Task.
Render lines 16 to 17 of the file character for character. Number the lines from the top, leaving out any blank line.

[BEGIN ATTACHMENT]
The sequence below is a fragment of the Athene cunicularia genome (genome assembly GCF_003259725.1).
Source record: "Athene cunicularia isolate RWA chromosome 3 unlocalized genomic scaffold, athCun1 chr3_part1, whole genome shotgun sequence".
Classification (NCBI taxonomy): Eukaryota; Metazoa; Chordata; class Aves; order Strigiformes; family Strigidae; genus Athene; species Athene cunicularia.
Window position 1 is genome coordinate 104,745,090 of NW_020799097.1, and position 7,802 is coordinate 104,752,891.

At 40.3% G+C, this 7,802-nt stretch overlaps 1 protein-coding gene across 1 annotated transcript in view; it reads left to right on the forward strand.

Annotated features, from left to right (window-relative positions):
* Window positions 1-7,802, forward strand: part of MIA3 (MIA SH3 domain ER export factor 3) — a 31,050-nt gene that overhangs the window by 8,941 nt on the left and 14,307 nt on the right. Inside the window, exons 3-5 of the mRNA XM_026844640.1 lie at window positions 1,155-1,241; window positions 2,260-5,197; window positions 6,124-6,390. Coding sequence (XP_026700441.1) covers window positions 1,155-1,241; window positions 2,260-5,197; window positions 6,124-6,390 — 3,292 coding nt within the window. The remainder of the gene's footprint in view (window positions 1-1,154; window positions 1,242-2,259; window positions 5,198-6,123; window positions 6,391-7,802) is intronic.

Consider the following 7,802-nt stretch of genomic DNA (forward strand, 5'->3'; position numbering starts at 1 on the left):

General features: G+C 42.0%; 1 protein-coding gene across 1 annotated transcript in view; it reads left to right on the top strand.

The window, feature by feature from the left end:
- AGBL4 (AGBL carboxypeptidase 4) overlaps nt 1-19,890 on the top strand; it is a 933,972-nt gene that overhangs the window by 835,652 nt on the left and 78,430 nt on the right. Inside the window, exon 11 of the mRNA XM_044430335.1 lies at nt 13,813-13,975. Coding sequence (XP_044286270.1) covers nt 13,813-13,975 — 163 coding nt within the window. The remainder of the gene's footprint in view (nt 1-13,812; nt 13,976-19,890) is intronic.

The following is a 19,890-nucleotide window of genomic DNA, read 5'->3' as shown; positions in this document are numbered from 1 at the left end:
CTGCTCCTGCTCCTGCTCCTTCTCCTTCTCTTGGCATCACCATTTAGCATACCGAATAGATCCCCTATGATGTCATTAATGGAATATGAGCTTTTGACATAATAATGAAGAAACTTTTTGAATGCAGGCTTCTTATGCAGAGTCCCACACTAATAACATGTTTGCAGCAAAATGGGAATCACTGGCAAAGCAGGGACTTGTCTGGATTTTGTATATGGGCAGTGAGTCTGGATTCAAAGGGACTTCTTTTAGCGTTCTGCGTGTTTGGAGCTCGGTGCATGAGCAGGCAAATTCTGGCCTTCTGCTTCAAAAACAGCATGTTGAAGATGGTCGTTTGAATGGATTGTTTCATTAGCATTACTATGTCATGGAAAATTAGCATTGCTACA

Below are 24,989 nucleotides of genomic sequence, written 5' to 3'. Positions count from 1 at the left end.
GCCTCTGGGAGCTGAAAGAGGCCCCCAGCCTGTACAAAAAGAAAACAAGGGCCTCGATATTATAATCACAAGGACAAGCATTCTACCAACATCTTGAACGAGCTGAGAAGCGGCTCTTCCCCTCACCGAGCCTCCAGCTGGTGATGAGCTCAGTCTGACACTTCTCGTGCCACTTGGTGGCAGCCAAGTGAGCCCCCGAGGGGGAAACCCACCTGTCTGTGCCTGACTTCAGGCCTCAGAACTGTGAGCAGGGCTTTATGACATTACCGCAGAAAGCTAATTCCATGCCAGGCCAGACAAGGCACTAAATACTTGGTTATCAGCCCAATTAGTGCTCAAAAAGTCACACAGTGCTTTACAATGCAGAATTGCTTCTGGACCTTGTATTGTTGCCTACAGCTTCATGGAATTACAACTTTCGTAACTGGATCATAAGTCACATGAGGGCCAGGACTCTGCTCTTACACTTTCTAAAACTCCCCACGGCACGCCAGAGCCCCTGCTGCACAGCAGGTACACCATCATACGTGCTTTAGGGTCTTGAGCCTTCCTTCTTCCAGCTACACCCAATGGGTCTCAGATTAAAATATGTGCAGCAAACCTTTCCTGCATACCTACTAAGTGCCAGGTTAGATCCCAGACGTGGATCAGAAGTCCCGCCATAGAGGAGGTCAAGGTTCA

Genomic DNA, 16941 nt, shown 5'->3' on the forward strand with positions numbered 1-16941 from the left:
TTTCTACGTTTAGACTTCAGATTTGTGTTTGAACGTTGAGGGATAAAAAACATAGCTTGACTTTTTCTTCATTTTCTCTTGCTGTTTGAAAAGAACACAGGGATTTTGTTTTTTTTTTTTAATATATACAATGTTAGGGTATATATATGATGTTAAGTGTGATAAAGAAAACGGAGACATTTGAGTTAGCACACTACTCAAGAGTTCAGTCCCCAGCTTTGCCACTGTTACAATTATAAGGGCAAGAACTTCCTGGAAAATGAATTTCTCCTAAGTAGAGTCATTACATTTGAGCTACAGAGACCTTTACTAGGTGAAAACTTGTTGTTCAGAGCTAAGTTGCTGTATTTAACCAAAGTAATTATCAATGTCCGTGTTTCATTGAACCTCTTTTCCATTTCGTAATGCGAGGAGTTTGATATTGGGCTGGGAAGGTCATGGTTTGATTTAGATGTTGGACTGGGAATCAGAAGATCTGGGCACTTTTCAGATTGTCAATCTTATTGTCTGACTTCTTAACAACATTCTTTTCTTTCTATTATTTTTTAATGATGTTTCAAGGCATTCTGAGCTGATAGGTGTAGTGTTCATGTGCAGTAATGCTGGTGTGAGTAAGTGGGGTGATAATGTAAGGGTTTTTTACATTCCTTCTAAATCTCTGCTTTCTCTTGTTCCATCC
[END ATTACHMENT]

Genomic DNA, 16941 nt, shown 5'->3' on the forward strand with positions numbered 1-16941 from the left:
TTTCTACGTTTAGACTTCAGATTTGTGTTTGAACGTTGAGGGATAAAAAACATAGCTTGACTTTTTCTTCATTTTCTCTTGCTGTTTGAAAAGAACACAGGGATTTTGTTTTTTTTTTTTAATATATACAATGTTAGGGTATATATATGATGTTAAGTGTGATAAAGAAAACGGAGACATTTGAGTTAGCACACTACTCAAGAGTTCAGTCCCCAGCTTTGCCACTGTTACAATTATAAGGGCAAGAACTTCCTGGAAAATGAATTTCTCCTAAGTAGAGTCATTACATTTGAGCTACAGAGACCTTTACTAGGTGAAAACTTGTTGTTCAGAGCTAAGTTGCTGTATTTAACCAAAGTAATTATCAATGTCCGTGTTTCATTGAACCTCTTTTCCATTTCGTAATGCGAGGAGTTTGATATTGGGCTGGGAAGGTCATGGTTTGATTTAGATGTTGGACTGGGAATCAGAAGATCTGGGCACTTTTCAGATTGTCAATCTTATTGTCTGACTTCTTAACAACATTCTTTTCTTTCTATTATTTTTTAATGATGTTTCAAGGCATTCTGAGCTGATAGGTGTAGTGTTCATGTGCAGTAATGCTGGTGTGAGTAAGTGGGGTGATAATGTAAGGGTTTTTTACATTCCTTCTAAATCTCTGCTTTCTCTTGTTCCATCC